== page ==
Agnes Nixon Saddened 'Greatly' By AMC and OLTL Cancellations, Hopes to 'Keep Them Alive'

Agnes Nixon, the legendary daytime scribe whose pen gave life to both One Life to Live (in 1968) and All My Children (1970), isn’t ready to write the serials’ epitaphs just yet.

“ABC’s decision to cancel All My Children and One Life to Live saddens me greatly,” Nixon, a winner of five Emmy Awards and as many Writers Guild Awards, shares in a statement cited by EW.com. The 83-year-old storyteller then — in classic cliffhanger form — closed her missive by saying, “Although ABC has concluded there is no longer a place for our shows on their network, I will do everything possible to keep them alive.”

Nixon didn’t elaborate on her plan to have the soaps cheat death as Maria Grey and Tina Roberts often have, though the assumption is that, should an interested outlet come knocking, ABC would turn over the properties (for a proper sum).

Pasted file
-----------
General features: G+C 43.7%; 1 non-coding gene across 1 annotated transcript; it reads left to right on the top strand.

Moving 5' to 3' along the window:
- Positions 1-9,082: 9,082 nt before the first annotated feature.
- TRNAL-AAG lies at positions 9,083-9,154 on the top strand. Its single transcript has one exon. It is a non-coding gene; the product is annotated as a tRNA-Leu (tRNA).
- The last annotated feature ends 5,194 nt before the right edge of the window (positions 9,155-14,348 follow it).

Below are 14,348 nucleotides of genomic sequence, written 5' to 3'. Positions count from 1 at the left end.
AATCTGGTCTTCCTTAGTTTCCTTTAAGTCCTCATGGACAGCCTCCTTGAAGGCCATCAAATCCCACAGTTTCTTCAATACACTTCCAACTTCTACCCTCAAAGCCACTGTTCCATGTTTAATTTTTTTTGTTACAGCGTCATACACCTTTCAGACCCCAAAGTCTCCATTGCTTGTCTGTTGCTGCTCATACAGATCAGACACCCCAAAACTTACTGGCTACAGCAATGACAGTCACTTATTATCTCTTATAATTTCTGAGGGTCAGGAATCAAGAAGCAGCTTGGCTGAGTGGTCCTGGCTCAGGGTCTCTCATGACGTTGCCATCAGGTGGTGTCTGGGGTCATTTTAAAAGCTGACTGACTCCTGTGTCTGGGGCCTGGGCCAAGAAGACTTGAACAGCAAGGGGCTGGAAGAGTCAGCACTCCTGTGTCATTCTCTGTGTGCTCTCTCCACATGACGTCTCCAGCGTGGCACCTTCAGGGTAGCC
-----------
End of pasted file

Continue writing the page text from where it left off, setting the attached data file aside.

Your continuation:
Now I know what some daytime TV fans are tempted to think — that SoapNet could offer sanctuary for AMC and/or OLTL. But that won’t happen for two reasons. One, SoapNet isn’t in the business of producing original scripted programming. (General Hospital: Night Shift was an exception due to its low-cost existing infrastructure, in the form of sets and some cast.) Secondly, SoapNet’s own days are numbered; come 2012, the cable channel will change to Disney Junior, offering programming for kids aged 2 to 7.

Back to Nixon. Her statement also lauded the two shows’ “talented casts and crews” and a network that “allowed our teams to break new dramatic ground and always supported our commitment to the honest portrayal of social issues.”

“My deep gratitude goes to all the talented people who have contributed to [AMC and OLTL] over these many years; we were always family…. Equally important in that family are our loyal fans who shared this journey with us…. God bless you all.”